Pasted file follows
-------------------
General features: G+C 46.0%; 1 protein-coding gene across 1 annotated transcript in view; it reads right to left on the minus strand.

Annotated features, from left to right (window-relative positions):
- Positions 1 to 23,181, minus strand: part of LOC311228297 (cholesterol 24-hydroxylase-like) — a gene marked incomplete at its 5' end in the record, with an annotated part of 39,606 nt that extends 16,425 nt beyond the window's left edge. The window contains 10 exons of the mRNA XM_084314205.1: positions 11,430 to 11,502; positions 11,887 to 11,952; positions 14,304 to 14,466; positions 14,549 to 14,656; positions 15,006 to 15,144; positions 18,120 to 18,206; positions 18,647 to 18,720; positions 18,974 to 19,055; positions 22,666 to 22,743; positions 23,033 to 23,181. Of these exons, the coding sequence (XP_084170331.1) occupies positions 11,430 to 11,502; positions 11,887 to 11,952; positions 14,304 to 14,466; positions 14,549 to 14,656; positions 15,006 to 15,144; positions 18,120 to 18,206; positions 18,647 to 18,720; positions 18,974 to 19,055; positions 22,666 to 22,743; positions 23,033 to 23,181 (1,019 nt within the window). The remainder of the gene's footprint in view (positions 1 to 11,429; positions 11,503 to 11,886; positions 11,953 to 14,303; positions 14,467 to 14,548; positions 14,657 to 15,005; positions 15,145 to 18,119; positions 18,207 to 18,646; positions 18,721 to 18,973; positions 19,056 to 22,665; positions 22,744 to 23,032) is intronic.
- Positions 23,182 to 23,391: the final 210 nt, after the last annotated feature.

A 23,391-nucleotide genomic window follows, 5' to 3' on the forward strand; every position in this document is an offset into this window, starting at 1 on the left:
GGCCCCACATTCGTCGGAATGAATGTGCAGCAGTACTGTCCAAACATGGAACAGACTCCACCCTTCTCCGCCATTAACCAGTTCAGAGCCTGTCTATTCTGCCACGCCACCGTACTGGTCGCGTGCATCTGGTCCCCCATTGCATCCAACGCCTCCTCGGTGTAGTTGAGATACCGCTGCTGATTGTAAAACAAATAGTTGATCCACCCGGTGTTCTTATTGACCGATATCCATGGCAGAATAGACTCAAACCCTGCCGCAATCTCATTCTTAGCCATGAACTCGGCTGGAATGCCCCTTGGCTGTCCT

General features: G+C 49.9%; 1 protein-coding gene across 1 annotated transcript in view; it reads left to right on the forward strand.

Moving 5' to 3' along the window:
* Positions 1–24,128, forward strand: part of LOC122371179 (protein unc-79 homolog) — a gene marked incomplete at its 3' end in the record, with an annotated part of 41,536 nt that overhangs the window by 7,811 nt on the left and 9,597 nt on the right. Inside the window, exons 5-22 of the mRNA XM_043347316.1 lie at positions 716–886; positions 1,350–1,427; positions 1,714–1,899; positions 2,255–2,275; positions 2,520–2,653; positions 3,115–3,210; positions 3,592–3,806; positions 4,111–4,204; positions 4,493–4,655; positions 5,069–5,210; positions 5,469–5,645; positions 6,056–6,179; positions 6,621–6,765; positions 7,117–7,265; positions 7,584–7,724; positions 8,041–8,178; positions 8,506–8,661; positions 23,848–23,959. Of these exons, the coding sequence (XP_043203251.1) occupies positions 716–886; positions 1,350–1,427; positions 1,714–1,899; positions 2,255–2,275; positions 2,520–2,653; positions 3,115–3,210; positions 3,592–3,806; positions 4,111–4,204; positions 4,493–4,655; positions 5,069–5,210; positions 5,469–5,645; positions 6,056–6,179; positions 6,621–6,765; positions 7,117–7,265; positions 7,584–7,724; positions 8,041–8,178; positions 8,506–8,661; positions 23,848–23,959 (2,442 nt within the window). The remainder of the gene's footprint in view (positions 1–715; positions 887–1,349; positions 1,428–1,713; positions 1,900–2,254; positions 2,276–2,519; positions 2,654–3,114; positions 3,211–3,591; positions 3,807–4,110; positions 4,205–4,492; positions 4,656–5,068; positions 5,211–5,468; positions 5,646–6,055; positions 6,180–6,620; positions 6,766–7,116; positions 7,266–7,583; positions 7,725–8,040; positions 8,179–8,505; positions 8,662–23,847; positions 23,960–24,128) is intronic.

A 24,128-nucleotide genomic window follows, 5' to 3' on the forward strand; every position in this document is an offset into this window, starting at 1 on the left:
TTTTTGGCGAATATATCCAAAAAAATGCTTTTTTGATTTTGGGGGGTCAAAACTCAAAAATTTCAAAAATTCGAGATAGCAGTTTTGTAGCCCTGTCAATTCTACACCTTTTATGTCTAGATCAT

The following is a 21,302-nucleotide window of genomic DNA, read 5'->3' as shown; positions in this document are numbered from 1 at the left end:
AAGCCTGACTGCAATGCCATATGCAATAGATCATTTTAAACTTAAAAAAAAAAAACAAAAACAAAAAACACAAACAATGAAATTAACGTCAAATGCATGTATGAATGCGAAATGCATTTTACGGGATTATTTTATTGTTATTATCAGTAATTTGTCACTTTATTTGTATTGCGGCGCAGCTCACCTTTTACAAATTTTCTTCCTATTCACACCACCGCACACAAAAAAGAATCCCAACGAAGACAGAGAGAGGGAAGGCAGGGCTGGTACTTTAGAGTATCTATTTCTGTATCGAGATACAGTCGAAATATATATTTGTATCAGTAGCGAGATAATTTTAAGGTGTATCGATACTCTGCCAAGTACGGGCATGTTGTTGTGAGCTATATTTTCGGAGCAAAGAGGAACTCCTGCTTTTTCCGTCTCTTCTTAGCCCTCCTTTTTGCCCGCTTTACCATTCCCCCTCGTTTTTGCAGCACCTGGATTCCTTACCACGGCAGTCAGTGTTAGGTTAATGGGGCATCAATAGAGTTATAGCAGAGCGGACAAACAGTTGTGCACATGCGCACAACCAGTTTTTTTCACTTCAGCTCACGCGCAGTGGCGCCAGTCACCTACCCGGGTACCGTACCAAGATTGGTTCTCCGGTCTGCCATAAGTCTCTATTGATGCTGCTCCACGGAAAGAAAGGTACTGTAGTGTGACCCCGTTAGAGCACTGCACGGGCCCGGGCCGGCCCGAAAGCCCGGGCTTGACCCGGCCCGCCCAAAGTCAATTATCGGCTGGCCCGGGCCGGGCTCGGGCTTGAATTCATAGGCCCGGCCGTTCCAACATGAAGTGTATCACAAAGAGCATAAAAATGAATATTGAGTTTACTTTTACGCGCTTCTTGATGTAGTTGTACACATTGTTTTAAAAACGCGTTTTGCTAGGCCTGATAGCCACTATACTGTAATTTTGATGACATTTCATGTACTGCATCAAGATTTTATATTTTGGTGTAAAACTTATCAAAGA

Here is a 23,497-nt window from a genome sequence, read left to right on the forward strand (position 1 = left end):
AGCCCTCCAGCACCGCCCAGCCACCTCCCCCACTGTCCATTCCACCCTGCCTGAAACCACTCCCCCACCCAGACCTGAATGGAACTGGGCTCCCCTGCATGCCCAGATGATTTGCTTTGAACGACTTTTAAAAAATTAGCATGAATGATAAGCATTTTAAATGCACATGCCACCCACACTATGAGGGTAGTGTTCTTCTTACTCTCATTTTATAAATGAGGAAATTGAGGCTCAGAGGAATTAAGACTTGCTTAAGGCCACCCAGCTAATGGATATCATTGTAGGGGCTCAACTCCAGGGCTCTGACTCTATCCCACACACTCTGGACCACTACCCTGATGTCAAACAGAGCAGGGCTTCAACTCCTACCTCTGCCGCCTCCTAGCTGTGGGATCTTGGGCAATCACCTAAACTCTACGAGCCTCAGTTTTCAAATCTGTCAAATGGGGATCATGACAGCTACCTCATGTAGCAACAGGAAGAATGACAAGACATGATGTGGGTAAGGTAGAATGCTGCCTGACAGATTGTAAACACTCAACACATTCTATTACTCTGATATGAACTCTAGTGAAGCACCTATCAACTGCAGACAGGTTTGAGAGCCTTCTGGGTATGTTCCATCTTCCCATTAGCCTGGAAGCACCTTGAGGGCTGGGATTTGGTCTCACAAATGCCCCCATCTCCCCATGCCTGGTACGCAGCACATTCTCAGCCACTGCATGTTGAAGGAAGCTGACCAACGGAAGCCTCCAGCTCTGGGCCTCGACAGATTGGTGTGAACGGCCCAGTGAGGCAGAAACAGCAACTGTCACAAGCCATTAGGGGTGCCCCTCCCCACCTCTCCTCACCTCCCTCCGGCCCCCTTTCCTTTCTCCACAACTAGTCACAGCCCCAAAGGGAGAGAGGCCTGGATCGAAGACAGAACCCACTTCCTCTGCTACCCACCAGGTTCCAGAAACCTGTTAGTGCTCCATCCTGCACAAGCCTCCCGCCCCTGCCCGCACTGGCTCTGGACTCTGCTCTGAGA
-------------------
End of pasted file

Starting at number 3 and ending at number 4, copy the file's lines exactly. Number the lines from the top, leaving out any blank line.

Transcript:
- Positions 1 to 23,181, minus strand: part of LOC311228297 (cholesterol 24-hydroxylase-like) — a gene marked incomplete at its 5' end in the record, with an annotated part of 39,606 nt that extends 16,425 nt beyond the window's left edge. The window contains 10 exons of the mRNA XM_084314205.1: positions 11,430 to 11,502; positions 11,887 to 11,952; positions 14,304 to 14,466; positions 14,549 to 14,656; positions 15,006 to 15,144; positions 18,120 to 18,206; positions 18,647 to 18,720; positions 18,974 to 19,055; positions 22,666 to 22,743; positions 23,033 to 23,181. Of these exons, the coding sequence (XP_084170331.1) occupies positions 11,430 to 11,502; positions 11,887 to 11,952; positions 14,304 to 14,466; positions 14,549 to 14,656; positions 15,006 to 15,144; positions 18,120 to 18,206; positions 18,647 to 18,720; positions 18,974 to 19,055; positions 22,666 to 22,743; positions 23,033 to 23,181 (1,019 nt within the window). The remainder of the gene's footprint in view (positions 1 to 11,429; positions 11,503 to 11,886; positions 11,953 to 14,303; positions 14,467 to 14,548; positions 14,657 to 15,005; positions 15,145 to 18,119; positions 18,207 to 18,646; positions 18,721 to 18,973; positions 19,056 to 22,665; positions 22,744 to 23,032) is intronic.
- Positions 23,182 to 23,391: the final 210 nt, after the last annotated feature.